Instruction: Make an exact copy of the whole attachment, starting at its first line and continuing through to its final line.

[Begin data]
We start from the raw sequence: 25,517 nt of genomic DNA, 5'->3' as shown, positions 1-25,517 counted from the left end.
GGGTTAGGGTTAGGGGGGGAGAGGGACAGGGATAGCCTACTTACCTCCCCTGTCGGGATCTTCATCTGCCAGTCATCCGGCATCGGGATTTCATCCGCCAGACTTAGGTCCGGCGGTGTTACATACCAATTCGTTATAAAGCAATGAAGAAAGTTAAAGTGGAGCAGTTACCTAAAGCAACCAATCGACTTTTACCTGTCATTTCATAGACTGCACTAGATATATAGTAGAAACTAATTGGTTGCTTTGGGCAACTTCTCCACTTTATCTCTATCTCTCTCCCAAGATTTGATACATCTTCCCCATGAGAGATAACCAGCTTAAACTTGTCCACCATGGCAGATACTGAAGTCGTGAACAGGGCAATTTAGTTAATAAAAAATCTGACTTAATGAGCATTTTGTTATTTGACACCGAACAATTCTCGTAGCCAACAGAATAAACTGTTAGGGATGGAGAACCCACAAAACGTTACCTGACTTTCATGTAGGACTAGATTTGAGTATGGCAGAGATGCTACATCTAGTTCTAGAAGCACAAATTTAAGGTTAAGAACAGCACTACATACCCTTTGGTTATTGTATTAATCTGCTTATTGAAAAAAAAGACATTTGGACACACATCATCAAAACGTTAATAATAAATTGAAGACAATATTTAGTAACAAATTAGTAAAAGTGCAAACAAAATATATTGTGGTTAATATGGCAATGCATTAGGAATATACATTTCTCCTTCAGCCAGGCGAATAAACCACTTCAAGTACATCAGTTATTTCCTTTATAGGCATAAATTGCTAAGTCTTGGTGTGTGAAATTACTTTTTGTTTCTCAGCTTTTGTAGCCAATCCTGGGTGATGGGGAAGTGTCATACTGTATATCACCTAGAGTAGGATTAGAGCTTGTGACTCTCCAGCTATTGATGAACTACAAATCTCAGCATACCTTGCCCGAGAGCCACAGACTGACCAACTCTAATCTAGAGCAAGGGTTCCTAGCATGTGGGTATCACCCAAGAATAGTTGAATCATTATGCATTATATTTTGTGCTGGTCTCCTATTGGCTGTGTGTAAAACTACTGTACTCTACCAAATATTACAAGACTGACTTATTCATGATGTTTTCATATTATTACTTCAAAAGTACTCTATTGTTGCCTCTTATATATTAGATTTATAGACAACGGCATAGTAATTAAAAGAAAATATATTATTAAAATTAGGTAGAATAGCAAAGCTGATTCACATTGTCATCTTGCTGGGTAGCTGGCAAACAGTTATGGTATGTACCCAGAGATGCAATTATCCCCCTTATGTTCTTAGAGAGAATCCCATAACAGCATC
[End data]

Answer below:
We start from the raw sequence: 25,517 nt of genomic DNA, 5'->3' as shown, positions 1-25,517 counted from the left end.
GGGTTAGGGTTAGGGGGGGAGAGGGACAGGGATAGCCTACTTACCTCCCCTGTCGGGATCTTCATCTGCCAGTCATCCGGCATCGGGATTTCATCCGCCAGACTTAGGTCCGGCGGTGTTACATACCAATTCGTTATAAAGCAATGAAGAAAGTTAAAGTGGAGCAGTTACCTAAAGCAACCAATCGACTTTTACCTGTCATTTCATAGACTGCACTAGATATATAGTAGAAACTAATTGGTTGCTTTGGGCAACTTCTCCACTTTATCTCTATCTCTCTCCCAAGATTTGATACATCTTCCCCATGAGAGATAACCAGCTTAAACTTGTCCACCATGGCAGATACTGAAGTCGTGAACAGGGCAATTTAGTTAATAAAAAATCTGACTTAATGAGCATTTTGTTATTTGACACCGAACAATTCTCGTAGCCAACAGAATAAACTGTTAGGGATGGAGAACCCACAAAACGTTACCTGACTTTCATGTAGGACTAGATTTGAGTATGGCAGAGATGCTACATCTAGTTCTAGAAGCACAAATTTAAGGTTAAGAACAGCACTACATACCCTTTGGTTATTGTATTAATCTGCTTATTGAAAAAAAAGACATTTGGACACACATCATCAAAACGTTAATAATAAATTGAAGACAATATTTAGTAACAAATTAGTAAAAGTGCAAACAAAATATATTGTGGTTAATATGGCAATGCATTAGGAATATACATTTCTCCTTCAGCCAGGCGAATAAACCACTTCAAGTACATCAGTTATTTCCTTTATAGGCATAAATTGCTAAGTCTTGGTGTGTGAAATTACTTTTTGTTTCTCAGCTTTTGTAGCCAATCCTGGGTGATGGGGAAGTGTCATACTGTATATCACCTAGAGTAGGATTAGAGCTTGTGACTCTCCAGCTATTGATGAACTACAAATCTCAGCATACCTTGCCCGAGAGCCACAGACTGACCAACTCTAATCTAGAGCAAGGGTTCCTAGCATGTGGGTATCACCCAAGAATAGTTGAATCATTATGCATTATATTTTGTGCTGGTCTCCTATTGGCTGTGTGTAAAACTACTGTACTCTACCAAATATTACAAGACTGACTTATTCATGATGTTTTCATATTATTACTTCAAAAGTACTCTATTGTTGCCTCTTATATATTAGATTTATAGACAACGGCATAGTAATTAAAAGAAAATATATTATTAAAATTAGGTAGAATAGCAAAGCTGATTCACATTGTCATCTTGCTGGGTAGCTGGCAAACAGTTATGGTATGTACCCAGAGATGCAATTATCCCCCTTATGTTCTTAGAGAGAATCCCATAACAGCATC